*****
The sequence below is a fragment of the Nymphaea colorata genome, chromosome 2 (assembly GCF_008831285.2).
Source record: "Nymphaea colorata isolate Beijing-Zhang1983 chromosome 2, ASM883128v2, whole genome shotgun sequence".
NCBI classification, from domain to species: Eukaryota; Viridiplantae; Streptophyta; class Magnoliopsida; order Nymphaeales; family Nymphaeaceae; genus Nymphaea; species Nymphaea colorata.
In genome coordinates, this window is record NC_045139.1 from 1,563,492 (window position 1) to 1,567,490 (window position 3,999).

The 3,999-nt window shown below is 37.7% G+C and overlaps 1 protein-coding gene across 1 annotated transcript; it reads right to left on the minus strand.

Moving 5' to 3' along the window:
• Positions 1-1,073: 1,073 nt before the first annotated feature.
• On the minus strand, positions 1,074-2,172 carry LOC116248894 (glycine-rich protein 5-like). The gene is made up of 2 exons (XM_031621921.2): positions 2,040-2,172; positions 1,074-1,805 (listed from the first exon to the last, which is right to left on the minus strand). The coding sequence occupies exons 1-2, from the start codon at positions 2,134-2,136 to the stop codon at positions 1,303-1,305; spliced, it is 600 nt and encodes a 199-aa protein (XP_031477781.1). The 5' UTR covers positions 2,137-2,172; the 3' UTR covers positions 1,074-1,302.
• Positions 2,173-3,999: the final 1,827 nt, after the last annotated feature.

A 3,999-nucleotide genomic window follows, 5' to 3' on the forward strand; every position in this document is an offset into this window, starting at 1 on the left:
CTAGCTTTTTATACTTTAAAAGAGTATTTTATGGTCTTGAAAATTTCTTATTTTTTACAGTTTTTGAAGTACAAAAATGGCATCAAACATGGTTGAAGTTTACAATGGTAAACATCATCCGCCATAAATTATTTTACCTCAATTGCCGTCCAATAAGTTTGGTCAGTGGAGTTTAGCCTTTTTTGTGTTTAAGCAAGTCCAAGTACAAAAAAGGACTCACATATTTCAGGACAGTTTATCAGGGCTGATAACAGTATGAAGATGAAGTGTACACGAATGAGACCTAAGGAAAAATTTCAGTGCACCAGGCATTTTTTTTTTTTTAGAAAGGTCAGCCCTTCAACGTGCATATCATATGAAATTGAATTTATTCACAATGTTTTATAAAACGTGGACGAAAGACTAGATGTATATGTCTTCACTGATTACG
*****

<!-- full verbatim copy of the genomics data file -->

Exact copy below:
The sequence below is a fragment of the Nymphaea colorata genome, chromosome 2 (assembly GCF_008831285.2).
Source record: "Nymphaea colorata isolate Beijing-Zhang1983 chromosome 2, ASM883128v2, whole genome shotgun sequence".
NCBI classification, from domain to species: Eukaryota; Viridiplantae; Streptophyta; class Magnoliopsida; order Nymphaeales; family Nymphaeaceae; genus Nymphaea; species Nymphaea colorata.
In genome coordinates, this window is record NC_045139.1 from 1,563,492 (window position 1) to 1,567,490 (window position 3,999).

The 3,999-nt window shown below is 37.7% G+C and overlaps 1 protein-coding gene across 1 annotated transcript; it reads right to left on the minus strand.

Moving 5' to 3' along the window:
• Positions 1-1,073: 1,073 nt before the first annotated feature.
• On the minus strand, positions 1,074-2,172 carry LOC116248894 (glycine-rich protein 5-like). The gene is made up of 2 exons (XM_031621921.2): positions 2,040-2,172; positions 1,074-1,805 (listed from the first exon to the last, which is right to left on the minus strand). The coding sequence occupies exons 1-2, from the start codon at positions 2,134-2,136 to the stop codon at positions 1,303-1,305; spliced, it is 600 nt and encodes a 199-aa protein (XP_031477781.1). The 5' UTR covers positions 2,137-2,172; the 3' UTR covers positions 1,074-1,302.
• Positions 2,173-3,999: the final 1,827 nt, after the last annotated feature.

A 3,999-nucleotide genomic window follows, 5' to 3' on the forward strand; every position in this document is an offset into this window, starting at 1 on the left:
CTAGCTTTTTATACTTTAAAAGAGTATTTTATGGTCTTGAAAATTTCTTATTTTTTACAGTTTTTGAAGTACAAAAATGGCATCAAACATGGTTGAAGTTTACAATGGTAAACATCATCCGCCATAAATTATTTTACCTCAATTGCCGTCCAATAAGTTTGGTCAGTGGAGTTTAGCCTTTTTTGTGTTTAAGCAAGTCCAAGTACAAAAAAGGACTCACATATTTCAGGACAGTTTATCAGGGCTGATAACAGTATGAAGATGAAGTGTACACGAATGAGACCTAAGGAAAAATTTCAGTGCACCAGGCATTTTTTTTTTTTTAGAAAGGTCAGCCCTTCAACGTGCATATCATATGAAATTGAATTTATTCACAATGTTTTATAAAACGTGGACGAAAGACTAGATGTATATGTCTTCACTGATTACG